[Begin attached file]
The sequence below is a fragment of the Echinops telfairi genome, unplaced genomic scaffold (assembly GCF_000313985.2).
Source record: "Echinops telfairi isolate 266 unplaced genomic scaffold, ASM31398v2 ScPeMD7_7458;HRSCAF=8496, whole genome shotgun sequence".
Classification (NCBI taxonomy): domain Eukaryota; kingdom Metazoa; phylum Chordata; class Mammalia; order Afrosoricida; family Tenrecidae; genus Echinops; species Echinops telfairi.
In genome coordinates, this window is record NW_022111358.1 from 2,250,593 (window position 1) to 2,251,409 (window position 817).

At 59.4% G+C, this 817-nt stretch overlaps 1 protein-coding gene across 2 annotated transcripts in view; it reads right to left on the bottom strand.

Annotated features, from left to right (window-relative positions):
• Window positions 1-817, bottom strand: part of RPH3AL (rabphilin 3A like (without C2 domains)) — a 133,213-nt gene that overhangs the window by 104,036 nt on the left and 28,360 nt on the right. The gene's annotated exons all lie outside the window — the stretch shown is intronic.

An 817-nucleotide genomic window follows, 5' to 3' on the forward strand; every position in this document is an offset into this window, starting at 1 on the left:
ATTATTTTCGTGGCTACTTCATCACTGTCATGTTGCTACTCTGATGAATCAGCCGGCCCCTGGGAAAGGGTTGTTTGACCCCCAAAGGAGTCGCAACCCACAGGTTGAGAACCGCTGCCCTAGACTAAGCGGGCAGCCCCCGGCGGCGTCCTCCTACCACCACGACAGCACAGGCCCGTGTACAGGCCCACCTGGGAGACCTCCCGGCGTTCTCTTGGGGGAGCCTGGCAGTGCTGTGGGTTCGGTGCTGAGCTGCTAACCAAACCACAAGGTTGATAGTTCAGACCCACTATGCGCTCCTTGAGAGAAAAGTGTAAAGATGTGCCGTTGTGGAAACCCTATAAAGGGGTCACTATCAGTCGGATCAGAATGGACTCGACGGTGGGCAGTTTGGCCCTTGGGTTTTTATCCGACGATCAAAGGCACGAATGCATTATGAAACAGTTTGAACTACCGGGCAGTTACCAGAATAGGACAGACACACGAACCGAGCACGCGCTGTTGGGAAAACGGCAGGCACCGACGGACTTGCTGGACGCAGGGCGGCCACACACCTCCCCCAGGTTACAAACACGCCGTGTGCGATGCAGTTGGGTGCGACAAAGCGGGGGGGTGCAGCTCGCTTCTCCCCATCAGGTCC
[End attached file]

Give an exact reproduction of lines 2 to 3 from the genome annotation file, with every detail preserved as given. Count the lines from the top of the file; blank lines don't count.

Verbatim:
Source record: "Echinops telfairi isolate 266 unplaced genomic scaffold, ASM31398v2 ScPeMD7_7458;HRSCAF=8496, whole genome shotgun sequence".
Classification (NCBI taxonomy): domain Eukaryota; kingdom Metazoa; phylum Chordata; class Mammalia; order Afrosoricida; family Tenrecidae; genus Echinops; species Echinops telfairi.